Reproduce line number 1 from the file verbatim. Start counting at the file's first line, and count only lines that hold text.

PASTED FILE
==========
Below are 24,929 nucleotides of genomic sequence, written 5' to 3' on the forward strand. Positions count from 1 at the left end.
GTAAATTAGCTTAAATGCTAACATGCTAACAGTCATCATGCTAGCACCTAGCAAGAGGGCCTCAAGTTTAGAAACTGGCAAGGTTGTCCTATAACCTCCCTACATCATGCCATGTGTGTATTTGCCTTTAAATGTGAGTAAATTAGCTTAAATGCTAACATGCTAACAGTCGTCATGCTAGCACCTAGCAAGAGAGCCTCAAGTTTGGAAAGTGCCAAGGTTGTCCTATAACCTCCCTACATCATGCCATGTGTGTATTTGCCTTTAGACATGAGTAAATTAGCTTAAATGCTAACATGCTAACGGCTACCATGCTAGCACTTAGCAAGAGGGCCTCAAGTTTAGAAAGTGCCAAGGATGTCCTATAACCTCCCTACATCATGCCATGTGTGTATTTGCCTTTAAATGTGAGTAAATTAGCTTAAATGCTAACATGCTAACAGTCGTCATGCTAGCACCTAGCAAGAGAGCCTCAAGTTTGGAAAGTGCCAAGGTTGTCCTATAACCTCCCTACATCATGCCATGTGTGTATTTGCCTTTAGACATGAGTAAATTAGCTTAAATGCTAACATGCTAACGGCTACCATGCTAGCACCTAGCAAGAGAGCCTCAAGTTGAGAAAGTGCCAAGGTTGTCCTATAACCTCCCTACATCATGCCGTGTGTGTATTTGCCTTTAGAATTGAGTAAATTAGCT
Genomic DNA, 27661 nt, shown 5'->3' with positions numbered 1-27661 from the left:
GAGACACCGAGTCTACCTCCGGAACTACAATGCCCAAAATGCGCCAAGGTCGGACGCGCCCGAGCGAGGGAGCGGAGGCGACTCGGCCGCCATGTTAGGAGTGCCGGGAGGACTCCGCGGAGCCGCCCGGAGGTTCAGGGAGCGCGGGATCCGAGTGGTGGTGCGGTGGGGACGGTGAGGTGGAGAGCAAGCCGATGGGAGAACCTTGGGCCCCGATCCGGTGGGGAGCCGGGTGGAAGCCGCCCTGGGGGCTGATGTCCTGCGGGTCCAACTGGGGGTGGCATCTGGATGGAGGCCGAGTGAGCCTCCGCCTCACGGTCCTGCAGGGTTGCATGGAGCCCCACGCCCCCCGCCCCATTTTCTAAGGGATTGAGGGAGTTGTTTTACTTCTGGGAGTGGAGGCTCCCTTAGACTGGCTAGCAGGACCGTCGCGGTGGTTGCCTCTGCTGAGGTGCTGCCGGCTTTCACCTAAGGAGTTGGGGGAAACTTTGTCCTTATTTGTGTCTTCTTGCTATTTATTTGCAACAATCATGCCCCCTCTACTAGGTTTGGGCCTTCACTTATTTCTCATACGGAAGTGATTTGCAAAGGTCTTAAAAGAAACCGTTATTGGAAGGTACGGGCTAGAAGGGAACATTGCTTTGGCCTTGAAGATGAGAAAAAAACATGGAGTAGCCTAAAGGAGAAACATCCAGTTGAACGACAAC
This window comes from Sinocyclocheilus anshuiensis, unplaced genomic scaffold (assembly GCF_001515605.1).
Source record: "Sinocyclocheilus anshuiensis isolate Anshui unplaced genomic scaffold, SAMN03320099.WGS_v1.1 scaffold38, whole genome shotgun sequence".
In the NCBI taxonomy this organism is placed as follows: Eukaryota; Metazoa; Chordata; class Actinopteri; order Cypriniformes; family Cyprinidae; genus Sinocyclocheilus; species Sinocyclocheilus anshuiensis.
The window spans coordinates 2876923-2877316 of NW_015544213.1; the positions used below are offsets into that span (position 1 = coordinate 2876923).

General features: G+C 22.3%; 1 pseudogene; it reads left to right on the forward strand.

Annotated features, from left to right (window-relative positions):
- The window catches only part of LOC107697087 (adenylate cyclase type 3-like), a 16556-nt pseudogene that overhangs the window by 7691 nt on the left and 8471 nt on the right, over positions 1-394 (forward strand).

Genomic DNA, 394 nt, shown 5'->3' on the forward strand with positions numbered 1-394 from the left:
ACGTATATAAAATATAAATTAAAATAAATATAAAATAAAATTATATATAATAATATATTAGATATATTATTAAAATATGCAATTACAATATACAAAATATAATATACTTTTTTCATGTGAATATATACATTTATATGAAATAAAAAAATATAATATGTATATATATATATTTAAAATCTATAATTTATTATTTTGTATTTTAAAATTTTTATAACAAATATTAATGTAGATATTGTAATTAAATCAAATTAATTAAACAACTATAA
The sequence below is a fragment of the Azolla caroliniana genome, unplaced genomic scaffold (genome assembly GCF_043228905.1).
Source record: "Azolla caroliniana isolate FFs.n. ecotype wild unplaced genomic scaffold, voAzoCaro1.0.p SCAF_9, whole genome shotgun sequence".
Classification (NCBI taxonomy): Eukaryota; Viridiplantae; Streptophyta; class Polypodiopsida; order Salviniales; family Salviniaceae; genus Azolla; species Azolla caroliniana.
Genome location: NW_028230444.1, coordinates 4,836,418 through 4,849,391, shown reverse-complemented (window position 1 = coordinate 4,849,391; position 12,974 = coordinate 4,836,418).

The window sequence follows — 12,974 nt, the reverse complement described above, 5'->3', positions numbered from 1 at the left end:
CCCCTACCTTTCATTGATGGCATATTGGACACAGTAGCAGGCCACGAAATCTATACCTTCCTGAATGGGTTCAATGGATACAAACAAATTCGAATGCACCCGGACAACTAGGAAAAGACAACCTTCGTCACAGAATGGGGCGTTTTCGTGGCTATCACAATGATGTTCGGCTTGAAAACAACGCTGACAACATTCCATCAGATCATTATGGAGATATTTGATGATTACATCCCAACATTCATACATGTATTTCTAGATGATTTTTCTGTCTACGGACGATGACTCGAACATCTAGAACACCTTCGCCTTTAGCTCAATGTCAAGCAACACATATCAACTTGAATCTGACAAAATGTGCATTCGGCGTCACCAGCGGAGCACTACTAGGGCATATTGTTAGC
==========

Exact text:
Below are 24,929 nucleotides of genomic sequence, written 5' to 3' on the forward strand. Positions count from 1 at the left end.